ASIM Issue 42

Edited by Edwina Harvey

Andromeda Spaceways Publishing Co-op (2010)

ISSN: 1446-781X

Reviewed by Lorraine Cormack,  March 2010

I often find stories that appear in Andromeda Spaceways Inflight Magazine (ASIM) a little disappointing; they so often seem to stop just short of their full potential.  Either they are quite a lot of words leading up to what often seems to me to be a slight punchline; or they seem to be just a draft or two short of turning a really good idea into a really brilliant story.  In the case of the first problem, that may just mean I don’t really have the right sense of humor for ASIM.  In the case of the second, well, it’s a matter of opinion.  ASIM certainly consistently attracts and publishes some very good writers with very good ideas.

Those familiar with ASIM will know that the editorship of each issue rotates; Edwina Harvey helmed Issue 42.  Although I had my usual reservations about some of the stories that appear here, the issue is on the whole one of the better ones I’ve read.  The magazine is also becoming more readable; behind the scenes areas such as layout and proofreading seem to have improved so that you’re less distracted by small hiccups.  It overall seems slightly higher quality than some of the early issues.

“The Good, The Bad, and the Donkey” by Alex Kearney is an example of a story that led up to a fairly anti-climatic ending.  It was well written, and it wasn’t too long, and for a while it looked like it might be going somewhere interesting.  But in the end it built up to a fairly lame sort of conclusion that left me unimpressed.

“Soldiers” by Dave Luckett was another story that ultimately disappointed me, largely because it ended with a  sense that there was more to come. This was a wry, well written look at bureaucracy and war and where they meet – and don’t.  It took a while to draw me in, and then once it had me, it ended so abruptly that it felt as though either something was missing or there was another story or stories out there somewhere.

On the other hand, “The Name Thieves” by Laura Goodin was very well pitched. Again, it was well written, and it had an emotional punch that some of the other stories in this issue lacked. It was less humorous and darker than many of the other stories.  Importantly, it also seemed complete. Goodin has constructed a tight little story, told it, and moved on.  This was probably the highlight of the issue for me.

Jason K Chapman’s “Inside Job” was another standout, a twisty little psychological thriller that used some familiar science fiction themes – notably that of computers in our heads and other implants – to play with some equally familiar fears and themes about the nature of perception and reality. But he infuses it with originality, and writes it well. You won’t be overpowered by the end – it’s not *that* original – but it is one of the more memorable stories in this issue.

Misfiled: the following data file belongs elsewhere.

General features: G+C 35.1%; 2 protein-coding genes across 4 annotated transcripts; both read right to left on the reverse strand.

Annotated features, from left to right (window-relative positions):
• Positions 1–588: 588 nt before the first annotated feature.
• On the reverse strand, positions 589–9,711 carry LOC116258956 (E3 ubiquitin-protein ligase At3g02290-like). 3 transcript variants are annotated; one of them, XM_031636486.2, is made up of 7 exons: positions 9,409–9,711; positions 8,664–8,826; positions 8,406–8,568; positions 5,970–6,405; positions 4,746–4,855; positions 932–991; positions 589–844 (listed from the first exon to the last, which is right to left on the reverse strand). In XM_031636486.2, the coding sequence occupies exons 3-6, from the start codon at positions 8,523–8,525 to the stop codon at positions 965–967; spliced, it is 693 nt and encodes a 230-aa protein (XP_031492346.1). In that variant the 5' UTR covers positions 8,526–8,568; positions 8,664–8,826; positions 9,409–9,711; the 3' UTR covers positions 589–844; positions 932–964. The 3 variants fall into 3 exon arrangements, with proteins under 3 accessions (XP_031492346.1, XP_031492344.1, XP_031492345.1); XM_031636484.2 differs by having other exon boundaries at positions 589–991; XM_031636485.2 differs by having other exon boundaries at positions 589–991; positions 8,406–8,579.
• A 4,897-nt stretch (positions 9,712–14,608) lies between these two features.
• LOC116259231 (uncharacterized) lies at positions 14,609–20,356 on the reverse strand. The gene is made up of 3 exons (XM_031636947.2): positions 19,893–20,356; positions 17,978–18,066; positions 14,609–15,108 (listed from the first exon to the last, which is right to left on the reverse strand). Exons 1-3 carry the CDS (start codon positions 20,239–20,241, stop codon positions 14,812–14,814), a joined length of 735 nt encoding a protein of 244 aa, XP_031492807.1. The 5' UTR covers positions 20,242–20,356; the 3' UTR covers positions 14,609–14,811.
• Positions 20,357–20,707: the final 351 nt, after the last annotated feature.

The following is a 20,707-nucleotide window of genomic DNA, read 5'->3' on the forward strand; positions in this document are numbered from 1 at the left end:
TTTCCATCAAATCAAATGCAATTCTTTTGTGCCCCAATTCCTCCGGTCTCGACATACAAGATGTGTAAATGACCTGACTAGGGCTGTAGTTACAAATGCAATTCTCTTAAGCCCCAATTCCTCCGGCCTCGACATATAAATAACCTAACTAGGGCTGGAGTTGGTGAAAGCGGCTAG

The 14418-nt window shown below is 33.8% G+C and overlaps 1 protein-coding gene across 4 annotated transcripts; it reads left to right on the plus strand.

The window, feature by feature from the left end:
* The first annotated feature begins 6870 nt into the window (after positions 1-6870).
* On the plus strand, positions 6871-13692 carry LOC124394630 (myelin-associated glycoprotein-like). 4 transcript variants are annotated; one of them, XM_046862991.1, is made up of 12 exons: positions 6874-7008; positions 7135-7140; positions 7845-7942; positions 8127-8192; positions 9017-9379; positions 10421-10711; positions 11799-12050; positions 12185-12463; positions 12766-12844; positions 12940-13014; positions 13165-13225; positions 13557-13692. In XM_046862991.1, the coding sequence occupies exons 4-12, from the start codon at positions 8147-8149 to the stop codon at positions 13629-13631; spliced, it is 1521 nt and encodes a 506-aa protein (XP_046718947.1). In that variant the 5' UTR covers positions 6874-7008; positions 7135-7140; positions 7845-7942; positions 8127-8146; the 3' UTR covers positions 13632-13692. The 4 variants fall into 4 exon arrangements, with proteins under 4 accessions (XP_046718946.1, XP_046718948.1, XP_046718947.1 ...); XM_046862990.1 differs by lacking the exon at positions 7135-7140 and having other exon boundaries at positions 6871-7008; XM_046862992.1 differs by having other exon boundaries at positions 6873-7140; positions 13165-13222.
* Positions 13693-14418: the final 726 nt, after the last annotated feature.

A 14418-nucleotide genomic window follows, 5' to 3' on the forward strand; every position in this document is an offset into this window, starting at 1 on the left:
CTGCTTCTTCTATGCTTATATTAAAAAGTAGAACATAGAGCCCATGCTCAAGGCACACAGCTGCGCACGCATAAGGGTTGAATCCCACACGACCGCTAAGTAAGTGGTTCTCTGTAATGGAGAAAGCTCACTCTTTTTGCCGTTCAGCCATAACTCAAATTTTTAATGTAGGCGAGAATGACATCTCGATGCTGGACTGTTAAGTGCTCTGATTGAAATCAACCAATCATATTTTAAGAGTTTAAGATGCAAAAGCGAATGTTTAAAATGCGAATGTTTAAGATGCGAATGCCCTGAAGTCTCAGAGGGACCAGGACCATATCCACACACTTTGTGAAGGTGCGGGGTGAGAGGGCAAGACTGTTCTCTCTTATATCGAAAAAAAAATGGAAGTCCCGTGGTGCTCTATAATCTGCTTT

“Pageant Girls” by Caroline M Yoachim completed the trifecta of the best stories in this issue. Short and very punchy, Yoachim uses the inherent creepiness (for many of us) of beauty pageants starring children as the basis for a creepy little story that is likely to stay with you for a long time.

I’m not generally an automatic fan of poetry, but I found “An Open Letter Circulated Across the Web” one of the funniest things I’d read for ages.  Marcie Lynn Tentchoff has done a brilliant job of using a particularly difficult medium – humorous poetry.  I think this piece will appeal to a lot of readers of speculative fiction. I’m not sure how memorable it will be in the long term, but it’s hugely enjoyable when you first come across it.

Issue 42 contains 12 stories in total, two poems, book reviews, illustrations, and two special features. The first is a tribute to Douglas Adams, which I was surprised to find was an illustration rather than an article.  I suppose most readers of ASIM won’t really need an article or obituary of Adams, but it was still unexpected.  The other feature was a short article about, essentially, zombies.  Short and effective, the last paragraph will make you remarkably uneasy.

ASIM 42 is consistent with many other issues of ASIM. It contains a mix of darker and lighter stories; some are extremely good and some seem to fall a little short of this potential. This issue didn’t contain any particularly bad stories, and it may well be that some which left me unmoved will appeal more to other readers.  It’s worth reading, particularly if you want to stay in touch with current Australian short fiction.